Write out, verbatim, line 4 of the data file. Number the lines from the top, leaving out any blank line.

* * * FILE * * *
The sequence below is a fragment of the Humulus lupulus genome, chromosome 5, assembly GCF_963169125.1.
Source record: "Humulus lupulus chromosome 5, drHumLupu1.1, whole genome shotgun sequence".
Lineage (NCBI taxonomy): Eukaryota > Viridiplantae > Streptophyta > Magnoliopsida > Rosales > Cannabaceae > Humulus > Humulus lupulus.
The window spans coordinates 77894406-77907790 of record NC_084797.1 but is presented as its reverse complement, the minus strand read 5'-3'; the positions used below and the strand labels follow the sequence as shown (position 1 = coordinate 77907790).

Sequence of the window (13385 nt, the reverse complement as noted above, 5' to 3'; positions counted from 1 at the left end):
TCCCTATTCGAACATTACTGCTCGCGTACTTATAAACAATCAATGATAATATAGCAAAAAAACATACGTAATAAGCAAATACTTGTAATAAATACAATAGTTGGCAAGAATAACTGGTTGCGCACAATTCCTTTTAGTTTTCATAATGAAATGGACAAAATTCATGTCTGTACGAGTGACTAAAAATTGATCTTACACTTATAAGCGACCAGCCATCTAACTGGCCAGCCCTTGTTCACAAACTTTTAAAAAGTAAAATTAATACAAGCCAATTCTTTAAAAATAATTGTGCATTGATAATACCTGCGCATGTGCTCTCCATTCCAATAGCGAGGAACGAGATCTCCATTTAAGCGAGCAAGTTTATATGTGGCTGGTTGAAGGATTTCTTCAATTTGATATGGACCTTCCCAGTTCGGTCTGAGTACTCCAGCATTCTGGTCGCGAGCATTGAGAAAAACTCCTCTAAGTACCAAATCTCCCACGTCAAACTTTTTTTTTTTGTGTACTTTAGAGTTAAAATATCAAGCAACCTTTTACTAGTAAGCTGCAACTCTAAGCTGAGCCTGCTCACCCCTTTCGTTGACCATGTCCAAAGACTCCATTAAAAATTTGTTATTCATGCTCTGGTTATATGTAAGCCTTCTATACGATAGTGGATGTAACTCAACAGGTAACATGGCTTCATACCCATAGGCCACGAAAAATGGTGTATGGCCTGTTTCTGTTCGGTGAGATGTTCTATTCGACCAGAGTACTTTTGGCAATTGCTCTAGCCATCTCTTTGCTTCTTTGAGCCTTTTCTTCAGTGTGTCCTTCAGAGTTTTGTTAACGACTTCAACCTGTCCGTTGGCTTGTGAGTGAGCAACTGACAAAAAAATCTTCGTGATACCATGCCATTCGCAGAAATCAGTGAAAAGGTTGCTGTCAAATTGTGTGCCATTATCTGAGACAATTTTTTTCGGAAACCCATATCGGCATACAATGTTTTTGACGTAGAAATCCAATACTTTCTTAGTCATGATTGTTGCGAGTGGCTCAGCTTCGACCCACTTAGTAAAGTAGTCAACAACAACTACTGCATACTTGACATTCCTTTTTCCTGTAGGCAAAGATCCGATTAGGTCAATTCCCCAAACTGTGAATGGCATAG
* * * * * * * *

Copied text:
The window spans coordinates 77894406-77907790 of record NC_084797.1 but is presented as its reverse complement, the minus strand read 5'-3'; the positions used below and the strand labels follow the sequence as shown (position 1 = coordinate 77907790).